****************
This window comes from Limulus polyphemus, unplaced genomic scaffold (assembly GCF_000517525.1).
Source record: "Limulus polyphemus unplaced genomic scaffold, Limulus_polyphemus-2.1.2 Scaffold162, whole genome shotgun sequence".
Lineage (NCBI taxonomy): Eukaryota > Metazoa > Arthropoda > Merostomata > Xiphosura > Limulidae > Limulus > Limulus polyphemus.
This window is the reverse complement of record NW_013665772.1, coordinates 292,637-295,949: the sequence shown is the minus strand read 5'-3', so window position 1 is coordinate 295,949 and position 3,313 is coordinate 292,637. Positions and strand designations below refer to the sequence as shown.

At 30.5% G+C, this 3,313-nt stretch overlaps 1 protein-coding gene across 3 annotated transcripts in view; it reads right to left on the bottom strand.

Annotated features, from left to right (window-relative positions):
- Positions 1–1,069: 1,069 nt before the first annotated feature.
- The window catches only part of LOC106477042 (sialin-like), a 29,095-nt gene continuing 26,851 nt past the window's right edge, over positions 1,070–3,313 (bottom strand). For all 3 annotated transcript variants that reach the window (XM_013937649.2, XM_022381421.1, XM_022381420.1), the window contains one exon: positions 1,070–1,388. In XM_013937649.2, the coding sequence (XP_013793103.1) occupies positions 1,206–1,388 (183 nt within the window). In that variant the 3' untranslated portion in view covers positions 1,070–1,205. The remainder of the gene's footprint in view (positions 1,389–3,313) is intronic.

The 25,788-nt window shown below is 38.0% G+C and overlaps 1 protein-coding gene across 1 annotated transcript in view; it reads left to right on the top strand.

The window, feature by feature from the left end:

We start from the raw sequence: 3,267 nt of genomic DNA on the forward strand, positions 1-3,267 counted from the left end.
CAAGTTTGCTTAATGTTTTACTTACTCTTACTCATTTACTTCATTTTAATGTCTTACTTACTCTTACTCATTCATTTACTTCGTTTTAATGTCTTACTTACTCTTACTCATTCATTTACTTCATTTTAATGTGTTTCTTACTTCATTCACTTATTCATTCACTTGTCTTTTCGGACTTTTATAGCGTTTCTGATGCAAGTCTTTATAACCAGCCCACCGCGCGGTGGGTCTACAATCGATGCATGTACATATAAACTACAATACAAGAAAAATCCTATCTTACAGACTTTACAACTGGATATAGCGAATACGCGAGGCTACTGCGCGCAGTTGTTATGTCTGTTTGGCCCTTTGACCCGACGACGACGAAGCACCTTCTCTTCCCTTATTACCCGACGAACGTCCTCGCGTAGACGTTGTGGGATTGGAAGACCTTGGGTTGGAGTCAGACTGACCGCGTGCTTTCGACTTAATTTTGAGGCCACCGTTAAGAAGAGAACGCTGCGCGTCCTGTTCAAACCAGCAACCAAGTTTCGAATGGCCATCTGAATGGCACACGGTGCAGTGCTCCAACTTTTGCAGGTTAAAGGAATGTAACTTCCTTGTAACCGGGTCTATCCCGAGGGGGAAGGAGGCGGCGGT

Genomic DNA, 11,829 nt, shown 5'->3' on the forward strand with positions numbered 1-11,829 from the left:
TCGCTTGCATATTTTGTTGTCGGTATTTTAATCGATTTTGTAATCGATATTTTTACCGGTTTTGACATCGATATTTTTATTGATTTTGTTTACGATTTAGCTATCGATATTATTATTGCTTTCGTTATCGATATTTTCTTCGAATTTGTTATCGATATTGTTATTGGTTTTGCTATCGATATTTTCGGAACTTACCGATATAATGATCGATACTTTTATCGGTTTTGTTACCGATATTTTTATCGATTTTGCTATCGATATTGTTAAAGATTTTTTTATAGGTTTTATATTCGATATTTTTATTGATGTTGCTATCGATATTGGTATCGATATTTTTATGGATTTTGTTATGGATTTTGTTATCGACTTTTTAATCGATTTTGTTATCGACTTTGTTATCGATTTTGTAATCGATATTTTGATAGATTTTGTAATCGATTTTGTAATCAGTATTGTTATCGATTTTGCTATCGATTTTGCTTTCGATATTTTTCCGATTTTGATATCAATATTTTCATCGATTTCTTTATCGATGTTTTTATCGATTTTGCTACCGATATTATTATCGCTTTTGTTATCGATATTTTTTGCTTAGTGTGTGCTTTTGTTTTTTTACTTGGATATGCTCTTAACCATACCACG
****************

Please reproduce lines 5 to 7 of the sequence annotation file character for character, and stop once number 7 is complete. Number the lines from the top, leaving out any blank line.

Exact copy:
At 30.5% G+C, this 3,313-nt stretch overlaps 1 protein-coding gene across 3 annotated transcripts in view; it reads right to left on the bottom strand.

Annotated features, from left to right (window-relative positions):
- Positions 1–1,069: 1,069 nt before the first annotated feature.